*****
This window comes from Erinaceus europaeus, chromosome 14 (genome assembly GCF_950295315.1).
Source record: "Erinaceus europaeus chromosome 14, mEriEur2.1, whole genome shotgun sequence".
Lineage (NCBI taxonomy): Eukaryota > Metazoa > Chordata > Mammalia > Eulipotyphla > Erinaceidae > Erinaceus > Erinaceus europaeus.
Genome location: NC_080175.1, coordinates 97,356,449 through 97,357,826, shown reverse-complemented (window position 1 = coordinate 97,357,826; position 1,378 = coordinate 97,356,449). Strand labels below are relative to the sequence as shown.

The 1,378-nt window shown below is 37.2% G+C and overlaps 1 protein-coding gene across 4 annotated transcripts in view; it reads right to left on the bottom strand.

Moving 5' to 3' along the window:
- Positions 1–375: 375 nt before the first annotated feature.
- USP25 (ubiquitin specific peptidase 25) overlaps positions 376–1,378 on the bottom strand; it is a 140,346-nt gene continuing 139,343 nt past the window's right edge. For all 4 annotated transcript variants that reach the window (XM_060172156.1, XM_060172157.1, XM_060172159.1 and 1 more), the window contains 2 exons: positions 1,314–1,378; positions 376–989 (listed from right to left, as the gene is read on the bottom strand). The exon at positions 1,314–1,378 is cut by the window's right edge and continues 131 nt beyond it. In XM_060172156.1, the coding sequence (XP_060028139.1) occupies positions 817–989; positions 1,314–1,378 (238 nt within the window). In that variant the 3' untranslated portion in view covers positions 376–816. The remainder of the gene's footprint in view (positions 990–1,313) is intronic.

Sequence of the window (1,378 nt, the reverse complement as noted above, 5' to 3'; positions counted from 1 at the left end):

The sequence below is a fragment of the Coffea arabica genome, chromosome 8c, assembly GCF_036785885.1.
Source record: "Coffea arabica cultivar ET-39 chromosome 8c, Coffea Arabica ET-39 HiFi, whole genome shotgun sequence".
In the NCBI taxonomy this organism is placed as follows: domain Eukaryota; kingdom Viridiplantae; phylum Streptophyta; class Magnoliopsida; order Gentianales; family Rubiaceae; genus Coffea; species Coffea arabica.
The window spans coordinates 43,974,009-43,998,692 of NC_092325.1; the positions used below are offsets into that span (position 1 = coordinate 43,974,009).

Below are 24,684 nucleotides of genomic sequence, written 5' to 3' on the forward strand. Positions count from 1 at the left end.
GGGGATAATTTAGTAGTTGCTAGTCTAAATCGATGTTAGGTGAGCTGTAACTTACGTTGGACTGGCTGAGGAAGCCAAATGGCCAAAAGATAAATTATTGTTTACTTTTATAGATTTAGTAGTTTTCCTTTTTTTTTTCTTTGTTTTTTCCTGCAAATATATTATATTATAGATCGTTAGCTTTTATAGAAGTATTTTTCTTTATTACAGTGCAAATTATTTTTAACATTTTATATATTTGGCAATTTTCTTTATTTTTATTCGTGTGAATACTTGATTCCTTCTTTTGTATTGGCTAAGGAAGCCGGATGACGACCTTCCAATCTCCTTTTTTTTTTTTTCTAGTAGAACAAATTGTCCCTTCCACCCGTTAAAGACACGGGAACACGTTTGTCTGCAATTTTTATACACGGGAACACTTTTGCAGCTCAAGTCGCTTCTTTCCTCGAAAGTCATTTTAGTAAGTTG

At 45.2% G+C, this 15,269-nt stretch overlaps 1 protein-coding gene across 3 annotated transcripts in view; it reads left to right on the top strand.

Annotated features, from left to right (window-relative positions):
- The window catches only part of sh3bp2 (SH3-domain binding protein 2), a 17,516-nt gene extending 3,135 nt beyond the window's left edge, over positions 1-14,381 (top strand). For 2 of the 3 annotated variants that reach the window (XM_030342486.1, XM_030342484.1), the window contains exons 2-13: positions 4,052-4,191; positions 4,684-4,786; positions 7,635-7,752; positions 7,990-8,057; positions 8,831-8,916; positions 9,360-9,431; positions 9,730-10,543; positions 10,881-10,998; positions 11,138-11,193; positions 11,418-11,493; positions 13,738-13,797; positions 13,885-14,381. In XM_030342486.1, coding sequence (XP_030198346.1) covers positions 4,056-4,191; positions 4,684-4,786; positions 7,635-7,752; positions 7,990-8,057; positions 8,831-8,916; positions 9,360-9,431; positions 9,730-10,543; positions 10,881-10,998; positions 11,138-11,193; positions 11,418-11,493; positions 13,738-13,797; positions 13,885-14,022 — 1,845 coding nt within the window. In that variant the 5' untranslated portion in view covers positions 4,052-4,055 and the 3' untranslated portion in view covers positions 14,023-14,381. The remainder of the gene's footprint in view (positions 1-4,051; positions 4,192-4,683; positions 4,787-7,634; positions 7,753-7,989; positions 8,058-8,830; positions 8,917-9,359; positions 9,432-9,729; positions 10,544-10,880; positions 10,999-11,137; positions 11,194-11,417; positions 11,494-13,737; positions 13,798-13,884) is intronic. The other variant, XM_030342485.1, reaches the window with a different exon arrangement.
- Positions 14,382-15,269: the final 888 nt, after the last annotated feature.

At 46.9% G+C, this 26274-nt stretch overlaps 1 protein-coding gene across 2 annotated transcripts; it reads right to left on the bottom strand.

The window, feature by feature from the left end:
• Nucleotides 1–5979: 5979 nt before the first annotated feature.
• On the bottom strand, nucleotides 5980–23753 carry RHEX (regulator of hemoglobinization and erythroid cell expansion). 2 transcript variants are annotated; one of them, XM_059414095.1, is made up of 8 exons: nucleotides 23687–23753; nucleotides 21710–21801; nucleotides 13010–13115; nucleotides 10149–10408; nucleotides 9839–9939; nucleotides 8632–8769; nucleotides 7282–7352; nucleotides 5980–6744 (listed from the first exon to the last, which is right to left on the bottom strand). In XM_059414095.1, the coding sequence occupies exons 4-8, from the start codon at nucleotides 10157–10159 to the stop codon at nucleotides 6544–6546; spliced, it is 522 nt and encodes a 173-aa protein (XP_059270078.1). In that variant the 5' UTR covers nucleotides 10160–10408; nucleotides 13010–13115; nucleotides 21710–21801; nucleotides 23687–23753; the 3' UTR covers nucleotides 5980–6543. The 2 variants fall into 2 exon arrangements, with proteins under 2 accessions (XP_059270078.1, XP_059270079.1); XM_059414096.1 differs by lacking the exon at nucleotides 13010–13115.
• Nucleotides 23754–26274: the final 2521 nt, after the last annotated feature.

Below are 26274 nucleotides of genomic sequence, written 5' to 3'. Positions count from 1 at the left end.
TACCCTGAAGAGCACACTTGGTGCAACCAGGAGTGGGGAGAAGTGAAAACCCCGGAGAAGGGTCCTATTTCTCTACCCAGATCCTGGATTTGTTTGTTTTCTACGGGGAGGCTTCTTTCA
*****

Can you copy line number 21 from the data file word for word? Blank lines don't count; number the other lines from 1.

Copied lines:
The window, feature by feature from the left end: